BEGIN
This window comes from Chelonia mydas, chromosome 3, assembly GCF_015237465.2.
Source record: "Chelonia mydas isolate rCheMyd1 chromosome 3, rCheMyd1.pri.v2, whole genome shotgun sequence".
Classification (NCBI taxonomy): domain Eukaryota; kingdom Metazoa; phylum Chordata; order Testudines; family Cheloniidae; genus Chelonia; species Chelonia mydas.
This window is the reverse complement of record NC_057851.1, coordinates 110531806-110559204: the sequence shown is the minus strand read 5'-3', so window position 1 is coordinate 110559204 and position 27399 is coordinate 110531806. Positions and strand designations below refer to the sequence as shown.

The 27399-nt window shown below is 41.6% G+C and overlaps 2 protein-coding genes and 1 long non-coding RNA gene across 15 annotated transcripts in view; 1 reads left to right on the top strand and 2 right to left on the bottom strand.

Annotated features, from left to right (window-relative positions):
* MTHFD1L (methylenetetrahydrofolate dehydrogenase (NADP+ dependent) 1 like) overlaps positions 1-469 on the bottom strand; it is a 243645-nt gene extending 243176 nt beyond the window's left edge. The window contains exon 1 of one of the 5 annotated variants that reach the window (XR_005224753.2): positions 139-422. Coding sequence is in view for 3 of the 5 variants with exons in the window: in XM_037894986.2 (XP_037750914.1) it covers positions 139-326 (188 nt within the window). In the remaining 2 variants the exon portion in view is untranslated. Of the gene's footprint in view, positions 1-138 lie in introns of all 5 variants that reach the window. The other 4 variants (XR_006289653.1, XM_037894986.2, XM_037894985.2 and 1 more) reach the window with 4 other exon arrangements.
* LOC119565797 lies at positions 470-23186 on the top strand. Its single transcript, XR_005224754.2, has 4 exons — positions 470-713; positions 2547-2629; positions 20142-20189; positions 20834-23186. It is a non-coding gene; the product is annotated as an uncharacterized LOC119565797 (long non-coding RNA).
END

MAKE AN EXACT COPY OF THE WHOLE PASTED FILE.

This window comes from Chelonia mydas, chromosome 3, assembly GCF_015237465.2.
Source record: "Chelonia mydas isolate rCheMyd1 chromosome 3, rCheMyd1.pri.v2, whole genome shotgun sequence".
Classification (NCBI taxonomy): domain Eukaryota; kingdom Metazoa; phylum Chordata; order Testudines; family Cheloniidae; genus Chelonia; species Chelonia mydas.
This window is the reverse complement of record NC_057851.1, coordinates 110531806-110559204: the sequence shown is the minus strand read 5'-3', so window position 1 is coordinate 110559204 and position 27399 is coordinate 110531806. Positions and strand designations below refer to the sequence as shown.

The 27399-nt window shown below is 41.6% G+C and overlaps 2 protein-coding genes and 1 long non-coding RNA gene across 15 annotated transcripts in view; 1 reads left to right on the top strand and 2 right to left on the bottom strand.

Annotated features, from left to right (window-relative positions):
* MTHFD1L (methylenetetrahydrofolate dehydrogenase (NADP+ dependent) 1 like) overlaps positions 1-469 on the bottom strand; it is a 243645-nt gene extending 243176 nt beyond the window's left edge. The window contains exon 1 of one of the 5 annotated variants that reach the window (XR_005224753.2): positions 139-422. Coding sequence is in view for 3 of the 5 variants with exons in the window: in XM_037894986.2 (XP_037750914.1) it covers positions 139-326 (188 nt within the window). In the remaining 2 variants the exon portion in view is untranslated. Of the gene's footprint in view, positions 1-138 lie in introns of all 5 variants that reach the window. The other 4 variants (XR_006289653.1, XM_037894986.2, XM_037894985.2 and 1 more) reach the window with 4 other exon arrangements.
* LOC119565797 lies at positions 470-23186 on the top strand. Its single transcript, XR_005224754.2, has 4 exons — positions 470-713; positions 2547-2629; positions 20142-20189; positions 20834-23186. It is a non-coding gene; the product is annotated as an uncharacterized LOC119565797 (long non-coding RNA).